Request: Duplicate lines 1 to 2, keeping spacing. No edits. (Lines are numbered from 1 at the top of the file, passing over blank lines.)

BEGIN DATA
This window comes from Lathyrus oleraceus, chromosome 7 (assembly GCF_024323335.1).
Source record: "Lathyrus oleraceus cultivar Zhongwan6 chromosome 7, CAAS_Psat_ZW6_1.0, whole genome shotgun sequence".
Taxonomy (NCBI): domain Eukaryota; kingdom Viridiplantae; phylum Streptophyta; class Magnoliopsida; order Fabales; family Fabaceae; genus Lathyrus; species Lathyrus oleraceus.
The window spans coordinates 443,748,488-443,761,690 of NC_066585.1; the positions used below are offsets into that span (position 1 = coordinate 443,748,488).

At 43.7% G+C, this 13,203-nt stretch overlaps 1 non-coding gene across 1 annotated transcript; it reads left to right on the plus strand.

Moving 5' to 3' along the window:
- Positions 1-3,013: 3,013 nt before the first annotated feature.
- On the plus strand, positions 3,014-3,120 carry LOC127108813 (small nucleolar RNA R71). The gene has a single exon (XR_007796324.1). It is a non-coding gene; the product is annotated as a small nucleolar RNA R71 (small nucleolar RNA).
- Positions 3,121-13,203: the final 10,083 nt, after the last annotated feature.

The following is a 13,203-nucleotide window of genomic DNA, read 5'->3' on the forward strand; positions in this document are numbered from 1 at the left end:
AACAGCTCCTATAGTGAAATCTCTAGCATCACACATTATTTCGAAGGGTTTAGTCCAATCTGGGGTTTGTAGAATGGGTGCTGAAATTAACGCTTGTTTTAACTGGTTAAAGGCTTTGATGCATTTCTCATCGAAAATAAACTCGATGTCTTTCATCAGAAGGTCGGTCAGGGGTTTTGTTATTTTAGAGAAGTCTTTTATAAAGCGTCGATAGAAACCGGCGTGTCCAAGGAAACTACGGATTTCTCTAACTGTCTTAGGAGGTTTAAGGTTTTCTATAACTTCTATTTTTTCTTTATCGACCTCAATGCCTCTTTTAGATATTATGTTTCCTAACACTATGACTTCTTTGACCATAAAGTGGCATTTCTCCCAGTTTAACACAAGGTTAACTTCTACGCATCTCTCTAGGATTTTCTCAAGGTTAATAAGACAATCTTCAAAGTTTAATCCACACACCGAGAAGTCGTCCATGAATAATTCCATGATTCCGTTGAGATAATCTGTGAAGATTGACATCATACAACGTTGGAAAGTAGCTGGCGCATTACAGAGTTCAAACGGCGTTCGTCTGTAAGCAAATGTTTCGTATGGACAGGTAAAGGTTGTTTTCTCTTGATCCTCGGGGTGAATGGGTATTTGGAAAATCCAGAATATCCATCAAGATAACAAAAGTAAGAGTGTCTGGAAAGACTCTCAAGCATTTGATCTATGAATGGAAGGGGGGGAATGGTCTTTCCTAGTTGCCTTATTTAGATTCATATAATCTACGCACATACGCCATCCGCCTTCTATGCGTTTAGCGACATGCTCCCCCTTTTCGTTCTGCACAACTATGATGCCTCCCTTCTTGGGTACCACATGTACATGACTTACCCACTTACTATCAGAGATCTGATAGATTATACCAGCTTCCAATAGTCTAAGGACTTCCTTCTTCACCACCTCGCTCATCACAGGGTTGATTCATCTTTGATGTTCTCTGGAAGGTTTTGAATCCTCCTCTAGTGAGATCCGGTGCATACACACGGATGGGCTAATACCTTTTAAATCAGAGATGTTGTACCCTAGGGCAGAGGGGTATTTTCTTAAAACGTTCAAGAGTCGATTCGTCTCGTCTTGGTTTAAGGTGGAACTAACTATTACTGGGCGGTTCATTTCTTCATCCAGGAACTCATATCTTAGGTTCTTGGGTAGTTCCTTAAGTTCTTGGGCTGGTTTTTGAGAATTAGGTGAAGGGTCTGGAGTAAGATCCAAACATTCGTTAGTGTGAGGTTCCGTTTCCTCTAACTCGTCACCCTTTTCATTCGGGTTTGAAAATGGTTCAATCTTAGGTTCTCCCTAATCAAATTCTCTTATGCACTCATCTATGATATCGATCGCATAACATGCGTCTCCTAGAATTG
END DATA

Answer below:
This window comes from Lathyrus oleraceus, chromosome 7 (assembly GCF_024323335.1).
Source record: "Lathyrus oleraceus cultivar Zhongwan6 chromosome 7, CAAS_Psat_ZW6_1.0, whole genome shotgun sequence".